The ages of the standards have been independently measured with different radiometric methods, oxygen isotope records (Karner and Renne, 1998, p. 740) and/or astronomical methods (Renne et al., 1998, p. 121-122; Hilgen et al., 1997, p. 2043). In response to this definitive evidence, Woodmorappe (1999, p. 74) unjustly accuses Hilgen et al. (1997) of 'tweaking' the data to make the astronomical and radiometric results agree. The abstract of Hilgen et al. (1997, p. 2043) clear indicates that the discrepancies between the radiometric and astronomical data are trivial and do not support Woodmorappe's irrational crusade:
'Preferred 40Ar/39Ar ages - calculated against TCR [Taylor Creek Rhyolite] sanidine with an age of 27.92 Ma [Ma = million years], intercalibrated to an age of 28.09 +/- 0.10 Ma (1 sigma) for FCT-3 [Fish Canyon Tuff] biotite and an age of 24.99 +/- 0.07 Ma for DRA [Drachenfels, Germany Trachyte] sanidine -are SLIGHTLY but consistently younger than astronomical ages obtained INDEPENDENTLY from the SAME ash beds. The best fit to the astronomical ages is obtained when the age of the TCR sanidine is increased SLIGHTLY to 27.98 +/- 0.19 Ma, the age of the FCT-3 biotite to 28.15 +/- 0.19 Ma and the age of DRA sanidine to 25.05 +/- 0.17 Ma. The ages for the standards arrive SLIGHTLY younger if the 40Ar/39Ar age- of 6.936 +/- 0.006 Ma (1 sigma)- for a single pure sanidine separate of the lower ash - dated astronomically at 6.941 Ma- is considered most reliable.' [my emphasis]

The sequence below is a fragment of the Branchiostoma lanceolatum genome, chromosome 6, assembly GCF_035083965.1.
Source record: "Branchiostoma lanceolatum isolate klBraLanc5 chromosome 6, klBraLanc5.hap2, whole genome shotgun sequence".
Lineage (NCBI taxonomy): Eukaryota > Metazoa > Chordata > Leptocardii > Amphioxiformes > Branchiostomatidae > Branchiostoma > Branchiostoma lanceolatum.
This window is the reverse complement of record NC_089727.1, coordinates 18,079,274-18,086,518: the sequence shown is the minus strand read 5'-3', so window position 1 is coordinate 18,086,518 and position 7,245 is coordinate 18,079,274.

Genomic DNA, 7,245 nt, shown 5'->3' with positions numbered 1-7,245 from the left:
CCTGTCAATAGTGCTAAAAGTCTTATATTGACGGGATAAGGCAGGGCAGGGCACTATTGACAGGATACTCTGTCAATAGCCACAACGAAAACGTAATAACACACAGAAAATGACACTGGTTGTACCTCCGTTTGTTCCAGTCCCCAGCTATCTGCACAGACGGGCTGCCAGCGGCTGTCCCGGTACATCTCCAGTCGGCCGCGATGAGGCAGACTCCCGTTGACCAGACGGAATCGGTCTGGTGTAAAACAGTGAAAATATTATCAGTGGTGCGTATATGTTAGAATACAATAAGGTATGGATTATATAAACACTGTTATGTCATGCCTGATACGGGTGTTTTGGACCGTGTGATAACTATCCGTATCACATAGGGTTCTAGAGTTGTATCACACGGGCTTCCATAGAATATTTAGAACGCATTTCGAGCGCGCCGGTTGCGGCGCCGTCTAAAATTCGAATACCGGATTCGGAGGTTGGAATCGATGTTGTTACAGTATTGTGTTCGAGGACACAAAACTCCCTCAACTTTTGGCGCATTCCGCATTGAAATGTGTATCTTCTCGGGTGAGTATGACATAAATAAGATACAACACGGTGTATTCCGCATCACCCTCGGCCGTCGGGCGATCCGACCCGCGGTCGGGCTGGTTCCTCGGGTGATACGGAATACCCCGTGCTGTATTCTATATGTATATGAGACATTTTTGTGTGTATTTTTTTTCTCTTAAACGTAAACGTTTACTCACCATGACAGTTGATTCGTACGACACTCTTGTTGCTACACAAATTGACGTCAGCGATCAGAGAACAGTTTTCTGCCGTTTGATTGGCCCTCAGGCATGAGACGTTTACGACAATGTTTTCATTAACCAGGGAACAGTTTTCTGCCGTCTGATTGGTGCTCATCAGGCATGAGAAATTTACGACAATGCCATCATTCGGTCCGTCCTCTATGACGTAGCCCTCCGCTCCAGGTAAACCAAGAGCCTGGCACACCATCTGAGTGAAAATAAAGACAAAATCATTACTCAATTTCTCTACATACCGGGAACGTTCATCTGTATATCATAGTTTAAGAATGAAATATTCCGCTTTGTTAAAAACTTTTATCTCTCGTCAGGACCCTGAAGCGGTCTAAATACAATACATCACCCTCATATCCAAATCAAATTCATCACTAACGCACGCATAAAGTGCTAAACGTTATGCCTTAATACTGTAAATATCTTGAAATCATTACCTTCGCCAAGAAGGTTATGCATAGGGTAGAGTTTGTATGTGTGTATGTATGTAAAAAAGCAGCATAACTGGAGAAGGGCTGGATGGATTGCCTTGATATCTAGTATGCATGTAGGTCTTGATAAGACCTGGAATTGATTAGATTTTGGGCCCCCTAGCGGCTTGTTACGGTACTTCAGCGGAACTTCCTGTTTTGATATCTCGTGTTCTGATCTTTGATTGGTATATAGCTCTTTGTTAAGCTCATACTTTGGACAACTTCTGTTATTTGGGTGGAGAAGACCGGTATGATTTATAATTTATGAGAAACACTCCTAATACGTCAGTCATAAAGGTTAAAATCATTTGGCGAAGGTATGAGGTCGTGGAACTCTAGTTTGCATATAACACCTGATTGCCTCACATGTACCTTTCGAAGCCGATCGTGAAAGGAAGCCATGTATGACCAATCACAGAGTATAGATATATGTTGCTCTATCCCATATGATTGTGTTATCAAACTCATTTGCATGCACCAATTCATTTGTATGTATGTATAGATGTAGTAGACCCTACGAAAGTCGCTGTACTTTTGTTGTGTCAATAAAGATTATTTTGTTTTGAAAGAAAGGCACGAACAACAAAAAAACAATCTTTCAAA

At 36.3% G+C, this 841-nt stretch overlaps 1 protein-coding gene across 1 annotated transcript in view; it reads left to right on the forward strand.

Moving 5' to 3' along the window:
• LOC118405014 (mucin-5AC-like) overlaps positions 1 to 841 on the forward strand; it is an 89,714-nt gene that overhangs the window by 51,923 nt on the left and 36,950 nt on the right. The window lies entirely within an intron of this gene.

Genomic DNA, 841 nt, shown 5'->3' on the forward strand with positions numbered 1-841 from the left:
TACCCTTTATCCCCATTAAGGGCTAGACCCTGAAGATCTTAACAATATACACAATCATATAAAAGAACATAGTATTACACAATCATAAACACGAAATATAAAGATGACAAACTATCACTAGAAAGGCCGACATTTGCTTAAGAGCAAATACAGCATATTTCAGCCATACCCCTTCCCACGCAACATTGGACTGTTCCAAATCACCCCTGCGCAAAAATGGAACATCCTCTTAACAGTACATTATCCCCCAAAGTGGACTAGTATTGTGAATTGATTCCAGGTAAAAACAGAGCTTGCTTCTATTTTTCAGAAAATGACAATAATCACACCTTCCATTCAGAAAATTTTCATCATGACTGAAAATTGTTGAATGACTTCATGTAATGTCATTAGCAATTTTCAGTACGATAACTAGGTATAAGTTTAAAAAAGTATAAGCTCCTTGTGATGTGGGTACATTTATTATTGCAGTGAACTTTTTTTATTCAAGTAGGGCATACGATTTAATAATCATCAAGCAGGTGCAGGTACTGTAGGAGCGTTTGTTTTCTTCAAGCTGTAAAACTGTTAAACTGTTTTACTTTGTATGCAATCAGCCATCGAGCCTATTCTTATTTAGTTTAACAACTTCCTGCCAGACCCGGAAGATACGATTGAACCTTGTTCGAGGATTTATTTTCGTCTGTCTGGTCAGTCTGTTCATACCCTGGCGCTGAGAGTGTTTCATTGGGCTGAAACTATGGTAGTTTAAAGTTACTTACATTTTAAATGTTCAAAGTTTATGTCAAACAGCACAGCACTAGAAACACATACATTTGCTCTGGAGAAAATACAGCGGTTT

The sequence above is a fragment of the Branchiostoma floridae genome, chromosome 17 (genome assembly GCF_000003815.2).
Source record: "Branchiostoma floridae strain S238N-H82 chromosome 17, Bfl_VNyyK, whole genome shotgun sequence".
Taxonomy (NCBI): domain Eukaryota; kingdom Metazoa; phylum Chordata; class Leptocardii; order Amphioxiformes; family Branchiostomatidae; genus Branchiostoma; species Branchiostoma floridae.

As a typical example, Renne et al. (1998, p. 121-122) testifies to the thorough and independent verification of the age of the sanidine from the Fish Canyon (FC) tuff monitor: